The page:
Oxford Inscriptions: Halley’s Observatory

Halley new plaque

[Image of Halley's Comet]


This engraved stone plaque is fixed to the gate-post of 7 New College Lane, the official residence of the Savilian Professor of Geometry since the eighteenth century, and commemorates Edmund (more usually Edmond) Halley.


Wikipedia: Edmond Halley

This new stone plaque was installed in 2019 to mark 400 years since the foundation in 1619 of the positions of the Savilian Professor of Astronomy and the Savilian Professor of Geometry at Oxford (planning application 19/02217/LBC)

Edmond Halley

It replaces the wooden plaque (right) which used to be fixed to the wall of No. 7.

As well as a mathematician, Edmond Halley was an astronomer, geophysicist, meteorologist, and physicist, and a friend of Isaac Newton. In 1682 he observed the comet that was named after him, and in 1684 computed its orbit.

Edmund Halley was elected Savilian Professor of Geometry at the University of Oxford in January 1703/4. He is believed to have moved into this house as a subtenant under the lease of John Wallis two months later, and an observatory was built for him here in about 1705.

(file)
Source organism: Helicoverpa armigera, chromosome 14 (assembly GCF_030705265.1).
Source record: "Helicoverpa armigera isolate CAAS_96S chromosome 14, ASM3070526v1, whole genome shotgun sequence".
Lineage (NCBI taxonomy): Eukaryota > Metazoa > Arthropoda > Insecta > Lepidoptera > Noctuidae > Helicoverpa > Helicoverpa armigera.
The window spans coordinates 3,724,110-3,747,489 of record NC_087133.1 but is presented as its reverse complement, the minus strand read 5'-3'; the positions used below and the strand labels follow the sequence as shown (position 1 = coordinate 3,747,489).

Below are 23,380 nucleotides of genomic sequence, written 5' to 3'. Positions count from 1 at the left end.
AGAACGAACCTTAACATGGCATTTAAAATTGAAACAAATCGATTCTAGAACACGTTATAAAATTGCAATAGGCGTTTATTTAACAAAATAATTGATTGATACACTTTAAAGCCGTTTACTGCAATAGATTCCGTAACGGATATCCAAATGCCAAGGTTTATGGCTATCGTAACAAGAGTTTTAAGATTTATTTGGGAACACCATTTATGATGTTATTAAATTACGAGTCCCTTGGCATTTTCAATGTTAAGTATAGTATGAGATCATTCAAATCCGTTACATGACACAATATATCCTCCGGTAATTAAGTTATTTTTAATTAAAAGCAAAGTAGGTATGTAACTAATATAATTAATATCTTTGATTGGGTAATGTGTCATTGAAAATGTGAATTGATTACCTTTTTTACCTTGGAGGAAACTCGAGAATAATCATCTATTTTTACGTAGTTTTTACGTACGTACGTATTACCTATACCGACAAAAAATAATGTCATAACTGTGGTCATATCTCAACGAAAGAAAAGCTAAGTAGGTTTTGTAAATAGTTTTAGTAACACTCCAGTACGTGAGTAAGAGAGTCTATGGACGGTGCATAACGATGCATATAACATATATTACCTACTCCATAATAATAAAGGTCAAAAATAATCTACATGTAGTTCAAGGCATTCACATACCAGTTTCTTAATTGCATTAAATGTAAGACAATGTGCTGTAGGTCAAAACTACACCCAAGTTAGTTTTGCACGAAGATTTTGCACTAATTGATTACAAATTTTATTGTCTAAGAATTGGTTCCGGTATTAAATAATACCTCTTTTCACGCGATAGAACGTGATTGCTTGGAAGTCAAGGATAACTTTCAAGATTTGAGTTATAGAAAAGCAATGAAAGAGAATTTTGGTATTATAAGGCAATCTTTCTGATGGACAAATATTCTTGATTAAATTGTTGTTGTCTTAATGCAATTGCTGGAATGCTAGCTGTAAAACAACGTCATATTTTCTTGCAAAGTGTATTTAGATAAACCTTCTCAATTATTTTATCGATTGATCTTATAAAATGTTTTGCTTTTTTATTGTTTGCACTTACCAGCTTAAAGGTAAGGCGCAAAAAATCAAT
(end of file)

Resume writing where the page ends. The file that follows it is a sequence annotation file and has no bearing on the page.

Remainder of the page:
In 1713 Halley was also appointed Secretary of the Royal Society, and in 1720 Royal Astronomer at Greenwich Observatory.

When the Radcliffe Observatory was built in the 1770s, the post of Radcliffe Observer was coupled to the astronomy professorship, and a house was provided at the Observatory for the incumbent, making this house available for general letting.

Halley's former home is still a New College house (below): the earlier wooden plaque to Halley that has been replaced by a plaque on the gate pillar can be seen to the left of the front door. It is jointly Grade II listed with No. 6 to the right (List Entry No. 1369401). The restored rectangular structure on the roof is believed to have been used by Halley as an observatory.

Halley's house

Stephanie Jenkins, 2013